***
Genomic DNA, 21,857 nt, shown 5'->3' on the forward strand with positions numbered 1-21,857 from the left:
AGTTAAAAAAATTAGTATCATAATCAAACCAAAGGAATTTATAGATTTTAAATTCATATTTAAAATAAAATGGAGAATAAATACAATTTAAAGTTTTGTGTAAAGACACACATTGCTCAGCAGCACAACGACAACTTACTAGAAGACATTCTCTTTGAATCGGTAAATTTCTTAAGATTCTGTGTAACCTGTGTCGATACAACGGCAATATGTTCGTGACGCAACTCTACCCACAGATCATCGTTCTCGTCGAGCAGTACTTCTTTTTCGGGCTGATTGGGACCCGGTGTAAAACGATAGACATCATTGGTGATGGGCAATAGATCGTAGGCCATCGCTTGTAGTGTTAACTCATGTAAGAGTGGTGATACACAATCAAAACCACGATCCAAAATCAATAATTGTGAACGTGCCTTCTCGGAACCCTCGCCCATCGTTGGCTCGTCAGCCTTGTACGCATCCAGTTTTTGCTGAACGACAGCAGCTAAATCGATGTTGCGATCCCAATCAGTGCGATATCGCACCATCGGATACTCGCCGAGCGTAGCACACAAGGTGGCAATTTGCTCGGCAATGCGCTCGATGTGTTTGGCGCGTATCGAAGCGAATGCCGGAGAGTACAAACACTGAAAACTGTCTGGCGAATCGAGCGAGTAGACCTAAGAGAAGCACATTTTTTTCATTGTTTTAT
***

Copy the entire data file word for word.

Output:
Genomic DNA, 21,857 nt, shown 5'->3' on the forward strand with positions numbered 1-21,857 from the left:
AGTTAAAAAAATTAGTATCATAATCAAACCAAAGGAATTTATAGATTTTAAATTCATATTTAAAATAAAATGGAGAATAAATACAATTTAAAGTTTTGTGTAAAGACACACATTGCTCAGCAGCACAACGACAACTTACTAGAAGACATTCTCTTTGAATCGGTAAATTTCTTAAGATTCTGTGTAACCTGTGTCGATACAACGGCAATATGTTCGTGACGCAACTCTACCCACAGATCATCGTTCTCGTCGAGCAGTACTTCTTTTTCGGGCTGATTGGGACCCGGTGTAAAACGATAGACATCATTGGTGATGGGCAATAGATCGTAGGCCATCGCTTGTAGTGTTAACTCATGTAAGAGTGGTGATACACAATCAAAACCACGATCCAAAATCAATAATTGTGAACGTGCCTTCTCGGAACCCTCGCCCATCGTTGGCTCGTCAGCCTTGTACGCATCCAGTTTTTGCTGAACGACAGCAGCTAAATCGATGTTGCGATCCCAATCAGTGCGATATCGCACCATCGGATACTCGCCGAGCGTAGCACACAAGGTGGCAATTTGCTCGGCAATGCGCTCGATGTGTTTGGCGCGTATCGAAGCGAATGCCGGAGAGTACAAACACTGAAAACTGTCTGGCGAATCGAGCGAGTAGACCTAAGAGAAGCACATTTTTTTCATTGTTTTAT